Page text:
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Hi, I am currently working on a Menu, that is divided into sections.
I am trying to code the UI so that it can be fully compatible and navigable with a joystick.
Right now, each section can be accessed by using r1 and l1 to navigate between them.
Everything works fine and the code is still acceptable. I can also open and close the menu with the “start” button.
The problem is that, as I was coding the logic for the inventory, which should allow the user to interact with the items, the code is getting more and more messy.
There is probably no unique way to organize the code to handle different kinds of inputs across stacked popup windows, but I would like to know if any of you could be so nice to give me some guidance or show me an example of how this could be done in a better and cleaner way.
One example of my code so far is this:
This code is attached to the Inventory node itself.
Inside the inventory slot I handle part of the input that is used to navigate across the different possible actions on the items, such as “use item” and “throw/drop item”
func _input(event): match InventoryManager.interaction_stage: InventoryManager.interaction_stages.NONE: handle_normal_input(event) InventoryManager.interaction_stages.USE_ITEM: handle_use_item_input(event) InventoryManager.interaction_stages.THROW_ITEM: handle_throw_item_input() InventoryManager.interaction_stages.CONFIRM_ACTION: handle_confirm_input() func handle_normal_input(event): if Input.is_action_pressed("ui_up"): change_active_slot(-1) elif Input.is_action_pressed("ui_down"): change_active_slot(1) elif event.is_action_pressed("ui_left"): change_active_item_category(-1) elif event.is_action_pressed("ui_right"): change_active_item_category(1) elif event.is_action_pressed("menu_interact"): if !items_list.get_child(active_slot).is_empty(): items_list.get_child(active_slot).show_actions_popup() set_process_input(false) func handle_use_item_input(event): if event.is_action_pressed("menu_interact"): use_item() print("here") elif event.is_action_pressed("menu_go_back"): perform_action_dialog.hide() items_list.get_child(active_slot).can_interact = true InventoryManager.interaction_stage = InventoryManager.interaction_stages.SELECT_ACTION elif Input.is_action_pressed("ui_left"): perform_action_dialog_quantity.value -= 1 elif Input.is_action_pressed("ui_right"): perform_action_dialog_quantity.value += 1 func handle_throw_item_input(): if Input.is_action_pressed("ui_up"): perform_action_dialog_quantity.value -= 1 elif Input.is_action_pressed("ui_down"): perform_action_dialog_quantity.value += 1 func handle_confirm_input(): pass func change_active_interaction_action(direction): pass ...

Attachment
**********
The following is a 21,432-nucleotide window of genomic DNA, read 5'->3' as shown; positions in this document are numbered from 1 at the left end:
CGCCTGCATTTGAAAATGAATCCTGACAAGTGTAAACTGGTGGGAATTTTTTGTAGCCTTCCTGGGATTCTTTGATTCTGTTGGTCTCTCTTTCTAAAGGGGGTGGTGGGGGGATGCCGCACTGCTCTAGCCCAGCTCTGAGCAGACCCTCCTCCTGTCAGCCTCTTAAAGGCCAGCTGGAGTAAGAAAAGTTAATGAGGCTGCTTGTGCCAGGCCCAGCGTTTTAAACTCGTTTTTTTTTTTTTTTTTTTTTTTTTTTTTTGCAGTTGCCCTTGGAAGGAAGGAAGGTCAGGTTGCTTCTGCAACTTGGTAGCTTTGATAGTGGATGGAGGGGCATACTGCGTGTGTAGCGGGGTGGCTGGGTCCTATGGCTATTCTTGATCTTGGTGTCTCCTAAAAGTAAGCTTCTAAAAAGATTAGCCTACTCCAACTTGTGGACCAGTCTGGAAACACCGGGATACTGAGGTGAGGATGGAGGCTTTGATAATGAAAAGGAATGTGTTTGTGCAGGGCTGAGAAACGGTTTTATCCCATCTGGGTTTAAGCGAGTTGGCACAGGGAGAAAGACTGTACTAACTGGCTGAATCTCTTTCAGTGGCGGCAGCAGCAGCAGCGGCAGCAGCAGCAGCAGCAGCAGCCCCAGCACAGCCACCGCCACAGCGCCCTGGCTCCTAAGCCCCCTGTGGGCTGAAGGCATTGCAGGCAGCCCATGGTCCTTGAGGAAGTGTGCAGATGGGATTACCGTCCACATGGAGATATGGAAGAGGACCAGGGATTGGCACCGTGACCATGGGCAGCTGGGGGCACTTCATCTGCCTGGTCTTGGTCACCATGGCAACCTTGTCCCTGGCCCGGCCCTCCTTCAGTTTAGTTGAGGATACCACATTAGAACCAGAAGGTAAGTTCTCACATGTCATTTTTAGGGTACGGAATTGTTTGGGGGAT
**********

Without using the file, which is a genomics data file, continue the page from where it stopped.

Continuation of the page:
Thanks in advance to anyone that will try to help me
I rewrote a part of the code and decided to divide each dialog into its own scene, in order to have a different _unhandled_input method for each of them.
Now the code is not all compressed into a single script file, and I can now handle different inputs, without the risk of them overlapping and thus firing two or more at once, resulting in an unpredictable input action flow.
The main drawback of this method is that I have to disable the process input of the dialogs every time a new dialog pops up on top of another to allow each dialog to handle its own input.
So the flow is as follows:
Inventory Input → select and click on an item → diable inventory input → enable item actions popup input → choose an action → open a new action dialog and enable its input → disable previous popup input → perform action → close dialog, disable its input and re-enable the inventory input.
Codewise it is not as messy as before but has a lot of in-between steps that need to be handled to achieve the desired result.
I will probably iterate again through this solution, but the overall concept will most likely remain the same
paoloforti96 | 2020-11-25 08:59